By Gene Bannister
When most people think about camping, they think warm weather conditions. But for Boy Scouts, any weather is camping weather.
Boy Scout Troop 417, chartered since 1945 to the First United Methodist Church in Park Hills, Mo., and other troops from across the area gathered at the local S Bar F Scout Ranch for their annual Klondike Derby (an event which tests their scout skills, teamwork, and most of all their cold weather camping skills).
The Klondike Derby is an annual event held by many Boy Scout units, districts, and councils across the nation for over 60 years. Each one follows a theme to guide the types of competitions from original Gold Rush themes — Winter Zombies, or Vikings, for instance — and this year the local Klondike theme was “On Target” with BB gun ghooting, archery, tomahawk throwing, wrist rockets (sling shots), shotgun shooting, and fishing golf.
Each contest required accuracy with points awarded to each patrol. After the all the contests were completed, each group brought the Gold Rush-era sledge required for the event and they raced them across the Scout Ranch’s large camporee field.
Troop 417, led by Scoutmaster Gene Bannister and assistant Scoutmasters Scott Comfort, John Barrington and Tony Barry, arrived late Friday afternoon with most parents arriving after 5 p.m.
With decreasing sunlight, the Troop pitched their tents, newly acquired Army surplus one-man tents, and then worked together under the leadership of one of their own, this time 12-year old Caleb W. served as acting Senior Patrol Leader, to put up their dining fly and get their entire camp ship-shape.
Later they made their beds (each Scout that did not bring a cold weather sleeping bag was issued extreme cold weather mummy bags once used by the military and guaranteed up to minus 50 degrees), and then piled around the campfire, each grabbing the camping chairs they brought.
Inevitably one or more Scouts had left their camp chairs at home, so some made do using those away from the fire’s chairs, grabbing a log to set on out of the stack of firewood brought by the adults, or one of the assistant Scoutmasters brought a spare chair, or two.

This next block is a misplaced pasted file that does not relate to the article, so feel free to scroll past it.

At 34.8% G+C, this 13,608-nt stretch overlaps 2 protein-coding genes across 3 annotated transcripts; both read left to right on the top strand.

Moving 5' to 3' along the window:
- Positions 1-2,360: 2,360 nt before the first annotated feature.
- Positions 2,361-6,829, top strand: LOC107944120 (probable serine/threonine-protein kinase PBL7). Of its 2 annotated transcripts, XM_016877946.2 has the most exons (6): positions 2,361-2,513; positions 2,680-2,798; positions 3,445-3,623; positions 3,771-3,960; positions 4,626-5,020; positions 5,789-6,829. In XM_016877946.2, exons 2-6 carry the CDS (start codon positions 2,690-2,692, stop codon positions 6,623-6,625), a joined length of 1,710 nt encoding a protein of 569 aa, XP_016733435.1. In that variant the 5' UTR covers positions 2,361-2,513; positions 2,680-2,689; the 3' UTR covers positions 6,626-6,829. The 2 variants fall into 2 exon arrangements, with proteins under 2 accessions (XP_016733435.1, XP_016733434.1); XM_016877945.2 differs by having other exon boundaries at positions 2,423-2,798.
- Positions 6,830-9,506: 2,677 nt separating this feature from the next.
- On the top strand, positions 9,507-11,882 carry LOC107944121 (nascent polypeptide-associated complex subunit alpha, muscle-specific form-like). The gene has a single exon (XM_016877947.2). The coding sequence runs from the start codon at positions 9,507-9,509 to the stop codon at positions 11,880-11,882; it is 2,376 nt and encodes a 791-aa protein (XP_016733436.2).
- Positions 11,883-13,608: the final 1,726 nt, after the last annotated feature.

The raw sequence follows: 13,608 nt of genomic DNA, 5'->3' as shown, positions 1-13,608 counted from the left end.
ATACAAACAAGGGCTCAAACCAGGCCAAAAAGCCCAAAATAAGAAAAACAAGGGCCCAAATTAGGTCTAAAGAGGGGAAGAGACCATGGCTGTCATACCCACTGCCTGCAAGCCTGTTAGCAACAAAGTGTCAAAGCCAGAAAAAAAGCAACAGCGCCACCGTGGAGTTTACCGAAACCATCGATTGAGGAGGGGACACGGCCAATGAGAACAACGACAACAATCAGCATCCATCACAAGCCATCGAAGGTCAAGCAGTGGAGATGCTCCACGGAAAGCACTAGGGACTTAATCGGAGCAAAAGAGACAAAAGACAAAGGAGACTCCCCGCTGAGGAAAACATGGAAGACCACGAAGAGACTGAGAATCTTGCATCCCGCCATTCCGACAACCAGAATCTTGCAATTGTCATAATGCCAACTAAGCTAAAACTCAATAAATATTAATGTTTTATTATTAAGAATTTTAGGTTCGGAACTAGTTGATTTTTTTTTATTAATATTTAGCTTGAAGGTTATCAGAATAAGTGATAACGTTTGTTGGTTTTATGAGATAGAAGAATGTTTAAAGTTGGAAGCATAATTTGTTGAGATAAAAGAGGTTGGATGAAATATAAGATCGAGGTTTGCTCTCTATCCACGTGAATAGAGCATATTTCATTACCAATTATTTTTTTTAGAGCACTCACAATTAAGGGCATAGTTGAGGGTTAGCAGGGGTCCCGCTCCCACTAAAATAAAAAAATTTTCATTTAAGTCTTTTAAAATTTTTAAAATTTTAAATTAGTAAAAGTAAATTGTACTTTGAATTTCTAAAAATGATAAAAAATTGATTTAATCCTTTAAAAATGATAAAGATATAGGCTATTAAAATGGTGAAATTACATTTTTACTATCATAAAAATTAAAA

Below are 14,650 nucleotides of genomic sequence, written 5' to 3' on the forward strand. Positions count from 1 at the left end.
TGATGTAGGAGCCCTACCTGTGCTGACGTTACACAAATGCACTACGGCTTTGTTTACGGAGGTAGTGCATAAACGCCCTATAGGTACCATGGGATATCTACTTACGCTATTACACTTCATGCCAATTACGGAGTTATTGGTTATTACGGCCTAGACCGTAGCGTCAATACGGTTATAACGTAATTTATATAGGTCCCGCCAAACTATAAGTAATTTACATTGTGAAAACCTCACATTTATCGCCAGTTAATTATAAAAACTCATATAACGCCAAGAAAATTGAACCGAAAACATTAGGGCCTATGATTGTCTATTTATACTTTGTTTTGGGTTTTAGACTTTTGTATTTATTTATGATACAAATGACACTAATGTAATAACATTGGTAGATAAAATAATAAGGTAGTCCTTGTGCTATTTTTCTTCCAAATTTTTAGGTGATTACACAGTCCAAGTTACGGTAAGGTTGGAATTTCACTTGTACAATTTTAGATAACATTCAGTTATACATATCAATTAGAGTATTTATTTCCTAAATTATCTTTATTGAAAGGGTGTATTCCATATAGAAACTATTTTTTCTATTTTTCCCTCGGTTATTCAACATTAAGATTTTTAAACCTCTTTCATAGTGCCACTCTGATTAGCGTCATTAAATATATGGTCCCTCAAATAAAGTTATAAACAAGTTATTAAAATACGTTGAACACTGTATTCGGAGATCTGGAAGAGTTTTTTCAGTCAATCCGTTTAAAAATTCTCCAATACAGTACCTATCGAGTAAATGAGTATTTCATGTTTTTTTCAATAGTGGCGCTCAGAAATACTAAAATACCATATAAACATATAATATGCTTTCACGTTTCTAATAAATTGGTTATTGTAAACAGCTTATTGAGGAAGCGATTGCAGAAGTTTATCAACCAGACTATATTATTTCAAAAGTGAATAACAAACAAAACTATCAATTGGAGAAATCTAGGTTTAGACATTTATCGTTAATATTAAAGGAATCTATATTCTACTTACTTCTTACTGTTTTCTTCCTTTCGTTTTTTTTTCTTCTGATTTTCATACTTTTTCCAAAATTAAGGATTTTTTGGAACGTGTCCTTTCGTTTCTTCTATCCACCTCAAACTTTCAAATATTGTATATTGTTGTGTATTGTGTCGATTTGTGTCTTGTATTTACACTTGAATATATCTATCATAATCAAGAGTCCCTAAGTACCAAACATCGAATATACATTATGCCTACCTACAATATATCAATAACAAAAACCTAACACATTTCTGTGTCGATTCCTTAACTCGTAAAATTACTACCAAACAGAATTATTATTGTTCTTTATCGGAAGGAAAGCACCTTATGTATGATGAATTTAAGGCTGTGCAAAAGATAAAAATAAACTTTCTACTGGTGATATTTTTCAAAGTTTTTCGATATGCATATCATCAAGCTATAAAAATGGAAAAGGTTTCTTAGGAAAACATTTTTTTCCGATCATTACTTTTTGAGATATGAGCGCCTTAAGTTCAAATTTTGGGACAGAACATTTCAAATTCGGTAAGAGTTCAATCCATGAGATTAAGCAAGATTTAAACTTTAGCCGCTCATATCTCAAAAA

The next morning, after an early night as most of the boys were tired from a full day of school on Friday, the day started with the Senior Patrol Leader waking all the Scouts up and getting the duty roster going for breakfast. Cooks, water and fire, cleanup, and quartermaster duties had to be fulfilled and breakfast served, cleaned up from and the Troop assembled, ready to bring their sled and attend the morning flag ceremony.
The adults cook separate, and the Scouts take care of planning, buying and feeding themselves. Each meal operates the same way, after the morning opening ceremony, the troop competes in the various competitions, they return to camp to prepare lunch, and later dinner, but in between they stay busy with competitions, visiting other troops, and taking part in closing ceremonies, where they took home a trophy for first place in the fishing golf competition.
The final morning, Sunday, they packed up their gear, the tents, and after cooking a quick breakfast, their kitchen, all in all, another wonderful experience.
The weather proved no factor for these campers. The adults are all veteran campers, with two of them having served in the military and being used to camping under less than ideal conditions.
However, the amazing thing is that the boys never complained. When asked if they had been cold the night before when they gathered around the campfire each morning, each one replied in the negative or stated, “not very.”